The WCO Harmonized System Committee conducts a periodic review of the HS to reflect technological changes and patterns of international trade and recommends changes to the SYSTEM. The first round of these amendments came into effect on January 1, 1992 (HS92). On 1 January 1996, a second, larger set of amendments (SH96) came into force and a third came into force on 1 January 2002 (HS2002). A Fourth Amendment came into force on January 1, 2007 (HS2007). The database allows users to access and study preferred commercial texts and associated rules of origin, either by selecting a country from a drop-down list, on a world map, or by selecting a list of agreements in alphabetical order. The database also has a feature that allows users to compare the basic texts of the rules of origin from two to four different agreements. In addition, the database will reproduce copies of original evidence (certificates of origin) used in the agreements. The customs policy on CCS is set out in Chapter 2 of Schedule D of the revised Kyoto Convention (RKC) and the guidelines for free zones contain technical specifications for this chapter. Chapter 2 contains 21 standards covering a wide range of customs procedures and controls related to RSCs. To date, the RKC is the only international agreement that contains provisions in this area. Chapter 2 (free zone) of Schedule D of the revised Kyoto Convention (RKC) defines a free zone as «a part of the territory of a party in which imported goods are generally considered import duties and taxes outside customs territory.» WCO members and the business community in all WCO regions are faced with an increasing number of preferential trade agreements, often with very different rules, which can be both very complex and difficult to enforce. In addition, customs administrations are required to enter into negotiations for the introduction of new preferential regimes, often in conjunction with other public services. In addition, the management and application of rules of origin is often the sole responsibility of customs authorities.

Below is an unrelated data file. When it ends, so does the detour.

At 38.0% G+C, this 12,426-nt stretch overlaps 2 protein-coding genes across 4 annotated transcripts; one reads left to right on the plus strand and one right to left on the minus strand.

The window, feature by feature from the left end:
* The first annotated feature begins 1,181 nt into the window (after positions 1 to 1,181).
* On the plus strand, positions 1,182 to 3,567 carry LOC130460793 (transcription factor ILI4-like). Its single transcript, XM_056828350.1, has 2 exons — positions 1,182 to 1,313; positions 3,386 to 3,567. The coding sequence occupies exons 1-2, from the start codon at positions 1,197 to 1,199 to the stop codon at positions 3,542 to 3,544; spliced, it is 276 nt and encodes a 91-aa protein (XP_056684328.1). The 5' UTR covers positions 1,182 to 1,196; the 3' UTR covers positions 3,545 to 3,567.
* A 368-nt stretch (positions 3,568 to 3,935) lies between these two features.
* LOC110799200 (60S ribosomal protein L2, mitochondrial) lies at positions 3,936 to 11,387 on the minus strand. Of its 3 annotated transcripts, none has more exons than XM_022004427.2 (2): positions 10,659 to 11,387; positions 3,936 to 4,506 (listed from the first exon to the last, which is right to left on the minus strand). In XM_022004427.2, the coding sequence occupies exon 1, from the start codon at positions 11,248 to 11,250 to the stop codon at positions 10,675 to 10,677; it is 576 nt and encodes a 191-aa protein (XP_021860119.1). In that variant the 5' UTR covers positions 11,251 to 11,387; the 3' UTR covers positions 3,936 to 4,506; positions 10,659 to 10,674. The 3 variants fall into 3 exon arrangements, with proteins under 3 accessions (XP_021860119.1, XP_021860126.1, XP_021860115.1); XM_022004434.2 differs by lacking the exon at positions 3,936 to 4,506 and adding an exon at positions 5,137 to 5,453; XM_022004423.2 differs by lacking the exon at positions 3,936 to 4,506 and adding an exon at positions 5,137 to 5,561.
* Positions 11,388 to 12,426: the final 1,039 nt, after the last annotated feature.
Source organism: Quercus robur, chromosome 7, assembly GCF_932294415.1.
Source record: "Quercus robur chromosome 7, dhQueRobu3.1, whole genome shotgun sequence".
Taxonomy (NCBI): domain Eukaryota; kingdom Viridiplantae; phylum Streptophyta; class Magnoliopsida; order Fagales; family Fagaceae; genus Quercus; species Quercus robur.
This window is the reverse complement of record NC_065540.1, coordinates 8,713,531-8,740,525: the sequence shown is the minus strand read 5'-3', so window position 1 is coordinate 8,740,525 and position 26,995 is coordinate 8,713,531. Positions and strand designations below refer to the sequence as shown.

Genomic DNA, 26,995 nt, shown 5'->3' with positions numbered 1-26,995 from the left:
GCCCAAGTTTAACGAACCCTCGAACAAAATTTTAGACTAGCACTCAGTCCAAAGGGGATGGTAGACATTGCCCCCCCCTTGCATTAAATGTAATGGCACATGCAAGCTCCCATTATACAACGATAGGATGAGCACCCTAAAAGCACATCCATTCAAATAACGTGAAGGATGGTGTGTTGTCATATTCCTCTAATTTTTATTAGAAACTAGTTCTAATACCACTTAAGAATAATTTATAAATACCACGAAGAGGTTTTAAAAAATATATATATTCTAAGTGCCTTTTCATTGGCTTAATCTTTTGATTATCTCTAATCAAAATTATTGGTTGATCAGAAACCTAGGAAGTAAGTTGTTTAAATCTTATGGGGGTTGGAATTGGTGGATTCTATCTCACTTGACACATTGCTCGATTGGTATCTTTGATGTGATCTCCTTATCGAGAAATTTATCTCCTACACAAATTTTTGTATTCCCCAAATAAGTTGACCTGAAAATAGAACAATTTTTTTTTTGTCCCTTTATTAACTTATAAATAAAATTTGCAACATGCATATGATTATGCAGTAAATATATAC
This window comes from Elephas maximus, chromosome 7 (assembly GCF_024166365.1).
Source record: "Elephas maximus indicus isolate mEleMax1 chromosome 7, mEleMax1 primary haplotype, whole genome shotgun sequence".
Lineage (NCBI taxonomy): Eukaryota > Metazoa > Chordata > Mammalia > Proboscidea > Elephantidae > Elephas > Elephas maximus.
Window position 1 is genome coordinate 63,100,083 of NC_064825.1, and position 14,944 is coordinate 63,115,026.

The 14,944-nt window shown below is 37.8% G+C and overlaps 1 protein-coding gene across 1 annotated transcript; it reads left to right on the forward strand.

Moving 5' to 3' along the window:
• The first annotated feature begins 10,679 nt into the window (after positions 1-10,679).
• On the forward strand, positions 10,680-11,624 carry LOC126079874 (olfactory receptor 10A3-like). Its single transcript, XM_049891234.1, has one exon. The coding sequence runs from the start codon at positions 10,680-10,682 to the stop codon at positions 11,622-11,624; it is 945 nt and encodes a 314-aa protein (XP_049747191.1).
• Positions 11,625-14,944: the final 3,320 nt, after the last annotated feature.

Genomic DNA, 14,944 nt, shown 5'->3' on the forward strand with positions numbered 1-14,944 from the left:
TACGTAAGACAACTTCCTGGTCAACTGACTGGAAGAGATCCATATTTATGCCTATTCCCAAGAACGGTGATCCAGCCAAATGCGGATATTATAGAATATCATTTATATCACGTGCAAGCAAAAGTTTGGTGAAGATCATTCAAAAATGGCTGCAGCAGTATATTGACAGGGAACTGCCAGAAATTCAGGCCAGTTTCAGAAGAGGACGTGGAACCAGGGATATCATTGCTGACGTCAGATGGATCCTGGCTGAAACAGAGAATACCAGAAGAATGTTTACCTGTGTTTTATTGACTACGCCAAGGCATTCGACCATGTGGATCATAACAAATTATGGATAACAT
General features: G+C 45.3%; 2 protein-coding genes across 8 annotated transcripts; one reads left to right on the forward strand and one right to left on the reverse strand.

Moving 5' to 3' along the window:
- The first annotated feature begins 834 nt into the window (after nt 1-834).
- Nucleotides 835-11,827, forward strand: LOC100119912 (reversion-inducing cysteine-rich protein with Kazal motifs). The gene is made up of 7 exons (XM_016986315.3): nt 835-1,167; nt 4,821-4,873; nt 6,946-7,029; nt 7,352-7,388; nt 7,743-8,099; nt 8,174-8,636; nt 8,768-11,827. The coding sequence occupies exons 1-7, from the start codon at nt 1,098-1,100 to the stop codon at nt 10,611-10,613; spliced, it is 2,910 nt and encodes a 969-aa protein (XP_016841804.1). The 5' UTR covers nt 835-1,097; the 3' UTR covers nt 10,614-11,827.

There is no international definition of origin, although there is a distinction between two systems: preferential and non-preferential. In the case of preferential origin, everything is based on bilateral or multilateral agreements. In the case of non-preferential origin, each country applies its own rules, although non-preferential rules are harmonised for all relevant EU Member States within certain regional economic unions.